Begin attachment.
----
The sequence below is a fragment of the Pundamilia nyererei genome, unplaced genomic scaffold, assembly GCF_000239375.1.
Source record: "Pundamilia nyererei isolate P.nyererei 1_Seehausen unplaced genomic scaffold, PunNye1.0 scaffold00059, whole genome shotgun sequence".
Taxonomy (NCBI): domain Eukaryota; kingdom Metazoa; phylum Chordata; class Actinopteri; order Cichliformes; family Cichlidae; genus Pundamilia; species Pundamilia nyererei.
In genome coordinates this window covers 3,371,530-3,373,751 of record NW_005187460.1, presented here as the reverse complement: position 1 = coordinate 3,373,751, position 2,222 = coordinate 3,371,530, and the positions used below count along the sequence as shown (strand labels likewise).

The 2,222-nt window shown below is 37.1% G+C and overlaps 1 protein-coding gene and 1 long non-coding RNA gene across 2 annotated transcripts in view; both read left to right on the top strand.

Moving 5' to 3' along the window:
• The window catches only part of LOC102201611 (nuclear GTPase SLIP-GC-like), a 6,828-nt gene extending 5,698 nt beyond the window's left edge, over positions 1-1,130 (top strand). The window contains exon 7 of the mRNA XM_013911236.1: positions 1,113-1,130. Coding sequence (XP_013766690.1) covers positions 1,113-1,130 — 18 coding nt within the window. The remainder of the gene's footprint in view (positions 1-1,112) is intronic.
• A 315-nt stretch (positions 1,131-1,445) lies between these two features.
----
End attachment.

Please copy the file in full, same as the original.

The sequence below is a fragment of the Pundamilia nyererei genome, unplaced genomic scaffold, assembly GCF_000239375.1.
Source record: "Pundamilia nyererei isolate P.nyererei 1_Seehausen unplaced genomic scaffold, PunNye1.0 scaffold00059, whole genome shotgun sequence".
Taxonomy (NCBI): domain Eukaryota; kingdom Metazoa; phylum Chordata; class Actinopteri; order Cichliformes; family Cichlidae; genus Pundamilia; species Pundamilia nyererei.
In genome coordinates this window covers 3,371,530-3,373,751 of record NW_005187460.1, presented here as the reverse complement: position 1 = coordinate 3,373,751, position 2,222 = coordinate 3,371,530, and the positions used below count along the sequence as shown (strand labels likewise).

The 2,222-nt window shown below is 37.1% G+C and overlaps 1 protein-coding gene and 1 long non-coding RNA gene across 2 annotated transcripts in view; both read left to right on the top strand.

Moving 5' to 3' along the window:
• The window catches only part of LOC102201611 (nuclear GTPase SLIP-GC-like), a 6,828-nt gene extending 5,698 nt beyond the window's left edge, over positions 1-1,130 (top strand). The window contains exon 7 of the mRNA XM_013911236.1: positions 1,113-1,130. Coding sequence (XP_013766690.1) covers positions 1,113-1,130 — 18 coding nt within the window. The remainder of the gene's footprint in view (positions 1-1,112) is intronic.
• A 315-nt stretch (positions 1,131-1,445) lies between these two features.